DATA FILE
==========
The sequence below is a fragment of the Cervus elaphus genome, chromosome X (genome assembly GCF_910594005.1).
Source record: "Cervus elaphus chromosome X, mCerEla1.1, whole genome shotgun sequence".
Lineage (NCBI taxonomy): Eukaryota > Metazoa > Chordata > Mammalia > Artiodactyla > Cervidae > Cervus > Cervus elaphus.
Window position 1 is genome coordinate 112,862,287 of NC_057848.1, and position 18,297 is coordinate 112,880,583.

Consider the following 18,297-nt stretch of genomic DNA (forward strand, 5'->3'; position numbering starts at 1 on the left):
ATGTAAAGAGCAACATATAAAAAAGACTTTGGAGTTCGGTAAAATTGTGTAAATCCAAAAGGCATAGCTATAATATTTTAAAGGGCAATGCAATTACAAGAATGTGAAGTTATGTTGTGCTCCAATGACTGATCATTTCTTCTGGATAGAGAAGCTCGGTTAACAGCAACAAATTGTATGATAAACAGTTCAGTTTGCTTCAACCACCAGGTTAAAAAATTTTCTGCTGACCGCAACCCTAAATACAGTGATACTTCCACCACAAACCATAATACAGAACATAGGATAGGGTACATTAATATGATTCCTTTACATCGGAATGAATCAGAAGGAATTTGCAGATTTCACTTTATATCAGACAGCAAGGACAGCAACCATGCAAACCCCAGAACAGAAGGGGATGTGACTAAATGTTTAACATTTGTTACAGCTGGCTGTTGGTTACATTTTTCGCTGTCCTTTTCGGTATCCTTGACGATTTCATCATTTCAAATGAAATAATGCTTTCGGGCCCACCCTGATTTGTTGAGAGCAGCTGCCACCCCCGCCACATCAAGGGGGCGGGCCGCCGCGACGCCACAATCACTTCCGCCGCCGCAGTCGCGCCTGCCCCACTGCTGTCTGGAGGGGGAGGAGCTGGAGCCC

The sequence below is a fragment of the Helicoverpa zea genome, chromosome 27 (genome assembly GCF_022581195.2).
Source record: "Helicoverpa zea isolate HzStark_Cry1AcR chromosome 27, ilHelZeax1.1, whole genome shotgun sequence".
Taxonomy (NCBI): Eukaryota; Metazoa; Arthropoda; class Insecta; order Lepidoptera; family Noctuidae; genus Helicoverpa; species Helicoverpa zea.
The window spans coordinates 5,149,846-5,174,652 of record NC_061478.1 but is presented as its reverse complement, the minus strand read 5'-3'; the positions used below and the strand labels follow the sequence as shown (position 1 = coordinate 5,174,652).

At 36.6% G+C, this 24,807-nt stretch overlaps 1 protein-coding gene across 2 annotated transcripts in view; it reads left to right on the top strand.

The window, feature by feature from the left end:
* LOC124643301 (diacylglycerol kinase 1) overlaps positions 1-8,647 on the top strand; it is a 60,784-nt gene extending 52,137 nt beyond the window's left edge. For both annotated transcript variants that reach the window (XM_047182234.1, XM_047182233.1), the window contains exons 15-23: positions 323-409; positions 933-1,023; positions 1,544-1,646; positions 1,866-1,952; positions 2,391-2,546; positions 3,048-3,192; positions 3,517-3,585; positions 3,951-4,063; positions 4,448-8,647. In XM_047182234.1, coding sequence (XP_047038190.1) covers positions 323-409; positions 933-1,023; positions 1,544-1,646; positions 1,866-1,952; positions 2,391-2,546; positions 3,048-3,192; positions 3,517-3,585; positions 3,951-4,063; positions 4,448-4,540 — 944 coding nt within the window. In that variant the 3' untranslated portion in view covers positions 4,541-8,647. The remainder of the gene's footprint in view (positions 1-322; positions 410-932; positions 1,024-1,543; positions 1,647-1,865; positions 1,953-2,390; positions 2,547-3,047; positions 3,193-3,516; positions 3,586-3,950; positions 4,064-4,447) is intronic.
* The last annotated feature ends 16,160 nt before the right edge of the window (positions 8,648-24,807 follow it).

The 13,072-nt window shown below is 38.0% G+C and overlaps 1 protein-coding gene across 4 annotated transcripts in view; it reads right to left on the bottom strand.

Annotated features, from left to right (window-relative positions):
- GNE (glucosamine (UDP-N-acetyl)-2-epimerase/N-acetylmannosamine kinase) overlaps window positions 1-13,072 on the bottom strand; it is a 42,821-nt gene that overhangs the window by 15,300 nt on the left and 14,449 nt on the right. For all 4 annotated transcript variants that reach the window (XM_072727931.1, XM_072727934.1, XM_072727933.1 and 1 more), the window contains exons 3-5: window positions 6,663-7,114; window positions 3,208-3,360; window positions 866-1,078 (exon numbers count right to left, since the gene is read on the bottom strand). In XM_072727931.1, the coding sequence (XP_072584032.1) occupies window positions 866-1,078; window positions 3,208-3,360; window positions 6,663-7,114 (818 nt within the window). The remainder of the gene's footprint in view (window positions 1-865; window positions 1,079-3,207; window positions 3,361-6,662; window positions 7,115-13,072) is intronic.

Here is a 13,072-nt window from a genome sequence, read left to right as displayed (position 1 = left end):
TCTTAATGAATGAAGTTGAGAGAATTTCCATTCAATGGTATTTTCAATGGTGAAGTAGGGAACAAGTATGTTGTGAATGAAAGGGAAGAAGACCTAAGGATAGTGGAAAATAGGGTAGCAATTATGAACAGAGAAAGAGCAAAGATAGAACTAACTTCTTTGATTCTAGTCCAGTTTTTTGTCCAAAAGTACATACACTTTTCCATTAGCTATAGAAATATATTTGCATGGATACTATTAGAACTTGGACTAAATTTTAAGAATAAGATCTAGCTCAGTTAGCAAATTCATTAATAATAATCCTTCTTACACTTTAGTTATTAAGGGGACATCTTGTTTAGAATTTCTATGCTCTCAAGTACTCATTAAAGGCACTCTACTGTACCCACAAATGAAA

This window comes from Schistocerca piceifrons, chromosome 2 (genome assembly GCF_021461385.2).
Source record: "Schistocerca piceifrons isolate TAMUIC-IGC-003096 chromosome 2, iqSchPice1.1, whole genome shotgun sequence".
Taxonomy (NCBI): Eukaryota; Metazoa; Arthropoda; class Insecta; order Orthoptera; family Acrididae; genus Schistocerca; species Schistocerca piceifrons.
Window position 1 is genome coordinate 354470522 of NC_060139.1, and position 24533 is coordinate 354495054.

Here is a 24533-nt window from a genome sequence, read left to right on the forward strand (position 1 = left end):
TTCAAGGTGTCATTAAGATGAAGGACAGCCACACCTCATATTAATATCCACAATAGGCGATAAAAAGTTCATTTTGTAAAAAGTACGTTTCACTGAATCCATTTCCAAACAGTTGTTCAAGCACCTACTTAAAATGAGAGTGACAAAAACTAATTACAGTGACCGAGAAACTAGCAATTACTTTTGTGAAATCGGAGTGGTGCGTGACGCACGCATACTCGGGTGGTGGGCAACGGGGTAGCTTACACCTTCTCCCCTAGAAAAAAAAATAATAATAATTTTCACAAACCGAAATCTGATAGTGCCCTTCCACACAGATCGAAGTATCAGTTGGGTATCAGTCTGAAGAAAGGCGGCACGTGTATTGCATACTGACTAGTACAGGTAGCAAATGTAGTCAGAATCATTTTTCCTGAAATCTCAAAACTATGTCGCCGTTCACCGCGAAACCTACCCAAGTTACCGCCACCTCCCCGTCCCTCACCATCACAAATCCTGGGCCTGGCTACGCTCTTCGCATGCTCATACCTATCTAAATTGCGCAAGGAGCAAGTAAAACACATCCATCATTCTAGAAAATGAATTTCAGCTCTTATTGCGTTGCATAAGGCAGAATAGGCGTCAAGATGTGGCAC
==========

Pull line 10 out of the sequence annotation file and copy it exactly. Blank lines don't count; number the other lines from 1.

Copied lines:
The window spans coordinates 5,149,846-5,174,652 of record NC_061478.1 but is presented as its reverse complement, the minus strand read 5'-3'; the positions used below and the strand labels follow the sequence as shown (position 1 = coordinate 5,174,652).